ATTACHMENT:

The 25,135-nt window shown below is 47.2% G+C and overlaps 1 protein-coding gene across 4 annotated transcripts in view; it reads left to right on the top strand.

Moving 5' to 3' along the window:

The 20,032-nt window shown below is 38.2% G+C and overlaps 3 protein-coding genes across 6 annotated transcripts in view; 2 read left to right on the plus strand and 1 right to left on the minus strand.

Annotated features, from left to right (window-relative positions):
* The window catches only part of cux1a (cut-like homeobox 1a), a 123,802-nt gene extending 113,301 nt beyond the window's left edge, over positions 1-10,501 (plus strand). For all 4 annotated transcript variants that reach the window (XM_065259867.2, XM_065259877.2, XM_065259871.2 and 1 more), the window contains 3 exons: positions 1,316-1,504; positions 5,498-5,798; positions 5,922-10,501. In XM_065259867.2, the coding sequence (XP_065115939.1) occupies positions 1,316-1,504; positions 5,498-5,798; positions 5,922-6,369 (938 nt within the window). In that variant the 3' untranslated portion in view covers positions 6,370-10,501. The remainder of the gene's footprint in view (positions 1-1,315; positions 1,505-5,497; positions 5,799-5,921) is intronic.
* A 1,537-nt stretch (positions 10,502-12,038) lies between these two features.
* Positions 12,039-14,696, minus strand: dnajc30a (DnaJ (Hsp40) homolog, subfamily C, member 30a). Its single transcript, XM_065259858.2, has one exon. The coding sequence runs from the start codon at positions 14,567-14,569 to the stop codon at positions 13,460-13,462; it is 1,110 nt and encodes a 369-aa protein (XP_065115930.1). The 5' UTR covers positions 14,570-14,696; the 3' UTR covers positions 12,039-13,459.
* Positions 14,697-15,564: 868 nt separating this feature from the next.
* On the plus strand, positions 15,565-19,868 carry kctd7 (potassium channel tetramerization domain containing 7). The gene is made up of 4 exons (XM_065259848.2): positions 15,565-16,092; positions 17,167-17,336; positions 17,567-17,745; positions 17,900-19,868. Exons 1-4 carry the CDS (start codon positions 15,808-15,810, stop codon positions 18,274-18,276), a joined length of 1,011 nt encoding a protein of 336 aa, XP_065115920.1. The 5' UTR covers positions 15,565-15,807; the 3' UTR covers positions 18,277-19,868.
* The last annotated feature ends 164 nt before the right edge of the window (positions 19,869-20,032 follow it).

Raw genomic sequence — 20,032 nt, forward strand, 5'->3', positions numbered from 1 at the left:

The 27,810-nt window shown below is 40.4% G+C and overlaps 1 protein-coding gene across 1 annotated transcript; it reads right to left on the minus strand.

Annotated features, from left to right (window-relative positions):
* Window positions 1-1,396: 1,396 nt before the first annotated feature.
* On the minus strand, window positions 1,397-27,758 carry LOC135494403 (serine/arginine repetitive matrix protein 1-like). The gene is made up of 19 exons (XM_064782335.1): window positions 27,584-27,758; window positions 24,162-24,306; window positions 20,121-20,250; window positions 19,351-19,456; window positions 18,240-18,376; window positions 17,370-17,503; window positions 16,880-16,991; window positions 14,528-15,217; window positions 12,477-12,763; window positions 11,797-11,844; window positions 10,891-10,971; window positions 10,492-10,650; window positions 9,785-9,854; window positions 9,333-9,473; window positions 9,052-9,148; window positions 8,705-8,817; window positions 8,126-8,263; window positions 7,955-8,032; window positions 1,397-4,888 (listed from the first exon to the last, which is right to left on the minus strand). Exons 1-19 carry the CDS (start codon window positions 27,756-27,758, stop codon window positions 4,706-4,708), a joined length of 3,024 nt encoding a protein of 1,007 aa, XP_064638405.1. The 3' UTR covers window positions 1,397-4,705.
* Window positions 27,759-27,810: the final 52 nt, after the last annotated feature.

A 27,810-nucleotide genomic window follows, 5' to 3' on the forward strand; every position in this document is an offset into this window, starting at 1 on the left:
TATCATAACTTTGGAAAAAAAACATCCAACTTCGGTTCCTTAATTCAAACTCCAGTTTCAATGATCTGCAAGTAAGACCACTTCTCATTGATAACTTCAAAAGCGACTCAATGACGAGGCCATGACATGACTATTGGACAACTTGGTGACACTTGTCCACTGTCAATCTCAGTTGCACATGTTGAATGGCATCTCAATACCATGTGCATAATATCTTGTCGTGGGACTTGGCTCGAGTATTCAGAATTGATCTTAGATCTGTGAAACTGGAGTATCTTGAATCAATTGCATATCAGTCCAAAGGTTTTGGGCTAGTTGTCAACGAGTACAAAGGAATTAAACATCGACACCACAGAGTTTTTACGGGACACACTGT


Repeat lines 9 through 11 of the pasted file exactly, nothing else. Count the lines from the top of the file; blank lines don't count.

* On the plus strand, positions 15,565-19,868 carry kctd7 (potassium channel tetramerization domain containing 7). The gene is made up of 4 exons (XM_065259848.2): positions 15,565-16,092; positions 17,167-17,336; positions 17,567-17,745; positions 17,900-19,868. Exons 1-4 carry the CDS (start codon positions 15,808-15,810, stop codon positions 18,274-18,276), a joined length of 1,011 nt encoding a protein of 336 aa, XP_065115920.1. The 5' UTR covers positions 15,565-15,807; the 3' UTR covers positions 18,277-19,868.
* The last annotated feature ends 164 nt before the right edge of the window (positions 19,869-20,032 follow it).

Raw genomic sequence — 20,032 nt, forward strand, 5'->3', positions numbered from 1 at the left: